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The U.K. Begins Testing Driverless Cars On Public Roads

The British government is spending $29 million on autonomous car tests.

Move over, Mountain View: The U.K. wants to become a world leader for driverless cars, according to a new review of regulations published today.

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Titled “The Pathway to Driverless Cars,” the report describes how the British government is currently considering legal changes to allow autonomous vehicles to be used by the public. These modifications will be unveiled by the summer of 2017.

For now, the U.K. is officially testing driverless cars on public roads. These vehicles will include self-driving passenger shuttles in London, autonomous LUTZ “pods” in the cities of Milton Keynes and Coventry, and a modified military jeep in Bristol. The vehicles use panoramic cameras, laser imaging, and a variety of other sensors to intelligently maneuver around public roads.

To fund the trials, the U.K. government is shelling out £19 million ($29 million), which it hopes will positively impact British manufacturing.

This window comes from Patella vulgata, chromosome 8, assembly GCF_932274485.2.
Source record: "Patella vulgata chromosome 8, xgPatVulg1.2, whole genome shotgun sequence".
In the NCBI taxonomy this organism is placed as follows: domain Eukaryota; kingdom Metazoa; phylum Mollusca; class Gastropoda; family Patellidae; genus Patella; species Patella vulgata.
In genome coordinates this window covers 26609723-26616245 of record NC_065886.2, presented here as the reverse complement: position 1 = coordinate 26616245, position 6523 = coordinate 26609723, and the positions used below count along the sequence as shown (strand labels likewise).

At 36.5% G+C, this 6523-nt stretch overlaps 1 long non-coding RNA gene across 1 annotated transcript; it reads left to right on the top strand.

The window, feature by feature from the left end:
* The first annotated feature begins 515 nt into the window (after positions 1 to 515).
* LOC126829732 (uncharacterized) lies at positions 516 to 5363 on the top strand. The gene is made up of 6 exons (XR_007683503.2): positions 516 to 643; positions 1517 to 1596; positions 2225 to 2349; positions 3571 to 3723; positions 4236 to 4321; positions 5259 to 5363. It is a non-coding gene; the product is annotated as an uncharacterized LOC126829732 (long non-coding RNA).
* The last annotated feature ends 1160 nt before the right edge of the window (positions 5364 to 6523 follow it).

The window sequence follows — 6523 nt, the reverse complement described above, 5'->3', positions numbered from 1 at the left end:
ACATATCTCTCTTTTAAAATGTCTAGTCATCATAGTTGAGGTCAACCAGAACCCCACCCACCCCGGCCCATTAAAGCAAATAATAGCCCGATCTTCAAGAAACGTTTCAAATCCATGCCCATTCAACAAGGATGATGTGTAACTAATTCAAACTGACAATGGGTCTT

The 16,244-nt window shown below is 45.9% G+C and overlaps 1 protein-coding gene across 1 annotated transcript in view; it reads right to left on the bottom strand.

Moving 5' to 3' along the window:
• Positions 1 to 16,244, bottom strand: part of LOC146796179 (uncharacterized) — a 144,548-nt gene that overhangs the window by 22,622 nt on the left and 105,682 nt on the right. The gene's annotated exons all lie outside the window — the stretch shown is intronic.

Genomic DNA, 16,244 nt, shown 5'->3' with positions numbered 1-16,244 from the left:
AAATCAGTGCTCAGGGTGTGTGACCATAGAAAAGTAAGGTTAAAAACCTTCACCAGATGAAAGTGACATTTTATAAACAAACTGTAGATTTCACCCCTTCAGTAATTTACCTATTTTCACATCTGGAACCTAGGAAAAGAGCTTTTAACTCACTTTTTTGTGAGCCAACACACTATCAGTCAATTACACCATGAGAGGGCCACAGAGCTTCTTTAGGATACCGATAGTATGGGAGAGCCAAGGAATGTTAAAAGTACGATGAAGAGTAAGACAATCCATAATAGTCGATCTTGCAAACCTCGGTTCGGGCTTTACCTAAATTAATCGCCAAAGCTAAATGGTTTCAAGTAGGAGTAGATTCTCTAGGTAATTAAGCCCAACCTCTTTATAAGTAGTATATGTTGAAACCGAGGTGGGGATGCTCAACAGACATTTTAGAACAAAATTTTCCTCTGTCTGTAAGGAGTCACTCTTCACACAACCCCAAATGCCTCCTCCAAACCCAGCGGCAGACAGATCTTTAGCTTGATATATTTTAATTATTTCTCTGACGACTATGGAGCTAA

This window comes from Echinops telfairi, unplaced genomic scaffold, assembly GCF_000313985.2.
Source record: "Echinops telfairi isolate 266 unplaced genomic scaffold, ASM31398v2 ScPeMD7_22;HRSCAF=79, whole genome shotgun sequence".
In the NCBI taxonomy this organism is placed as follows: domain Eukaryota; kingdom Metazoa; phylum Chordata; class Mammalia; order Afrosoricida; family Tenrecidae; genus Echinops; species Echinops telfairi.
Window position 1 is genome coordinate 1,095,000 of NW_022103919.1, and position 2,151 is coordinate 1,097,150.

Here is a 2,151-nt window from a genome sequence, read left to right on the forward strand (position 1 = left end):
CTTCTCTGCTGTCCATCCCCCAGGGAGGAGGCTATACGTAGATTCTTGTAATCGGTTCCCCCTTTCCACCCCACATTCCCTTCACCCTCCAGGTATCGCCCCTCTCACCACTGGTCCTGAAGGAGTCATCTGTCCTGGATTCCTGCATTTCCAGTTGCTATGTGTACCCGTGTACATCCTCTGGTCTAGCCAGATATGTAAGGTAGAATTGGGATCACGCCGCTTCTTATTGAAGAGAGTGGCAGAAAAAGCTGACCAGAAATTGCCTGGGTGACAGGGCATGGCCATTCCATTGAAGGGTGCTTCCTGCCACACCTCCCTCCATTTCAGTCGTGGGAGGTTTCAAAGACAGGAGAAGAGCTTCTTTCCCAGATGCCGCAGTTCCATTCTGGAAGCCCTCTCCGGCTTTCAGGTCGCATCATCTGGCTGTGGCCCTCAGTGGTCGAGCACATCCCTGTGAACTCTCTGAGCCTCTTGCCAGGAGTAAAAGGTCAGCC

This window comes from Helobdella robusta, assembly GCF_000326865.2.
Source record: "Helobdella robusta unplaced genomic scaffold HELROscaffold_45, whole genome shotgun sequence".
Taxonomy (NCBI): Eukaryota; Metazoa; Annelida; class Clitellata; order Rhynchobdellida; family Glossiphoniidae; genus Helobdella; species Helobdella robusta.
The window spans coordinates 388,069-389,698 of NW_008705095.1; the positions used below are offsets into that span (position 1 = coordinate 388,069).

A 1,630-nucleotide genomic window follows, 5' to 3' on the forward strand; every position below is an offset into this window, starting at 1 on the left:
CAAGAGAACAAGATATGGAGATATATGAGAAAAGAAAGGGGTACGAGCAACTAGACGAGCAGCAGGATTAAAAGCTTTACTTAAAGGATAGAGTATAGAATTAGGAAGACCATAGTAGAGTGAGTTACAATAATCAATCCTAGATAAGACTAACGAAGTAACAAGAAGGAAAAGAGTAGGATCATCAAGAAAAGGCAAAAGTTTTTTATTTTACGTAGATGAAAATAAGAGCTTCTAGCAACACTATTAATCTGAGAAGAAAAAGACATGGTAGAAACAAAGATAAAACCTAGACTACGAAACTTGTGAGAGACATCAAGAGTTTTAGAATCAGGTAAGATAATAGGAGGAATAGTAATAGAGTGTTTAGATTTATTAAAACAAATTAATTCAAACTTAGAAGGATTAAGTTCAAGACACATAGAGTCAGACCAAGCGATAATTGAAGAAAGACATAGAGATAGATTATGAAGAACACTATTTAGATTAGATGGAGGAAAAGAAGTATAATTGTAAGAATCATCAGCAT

“Driverless cars are the future,” said transport minister Claire Perry. “I want Britain to be at the forefront of this exciting new development, to embrace a technology that could transform our roads and open up a brand-new route for global investment.”

The U.K. is, of course, far from the only country to embrace driverless cars. Google first announced the technology in the U.S. in the fall of 2010, by which time its “self-piloting” vehicles had already logged a total of 140,000 miles in the real world—a number that has since swept past 300,000. However, 15 U.S. states have rejected bills related to driverless vehicles, while the National Highway Traffic Safety Administration has issued a preliminary statement advising states against allowing members of the public to use self-driving vehicles at this time.

Perhaps the U.K. government is hoping that while the U.S. is divided over the topic of driverless cars, it will be able to catch up and maybe even overtake the U.S. on adoption. While that may be a tall order, there’s no doubt that the colder, wetter climes of the United Kingdom have proven tempting to tech companies as of late. Recently, Amazon began testing its planned delivery drones in the U.K. after running into regulatory problems with the Federal Aviation Administration.

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[via BBC]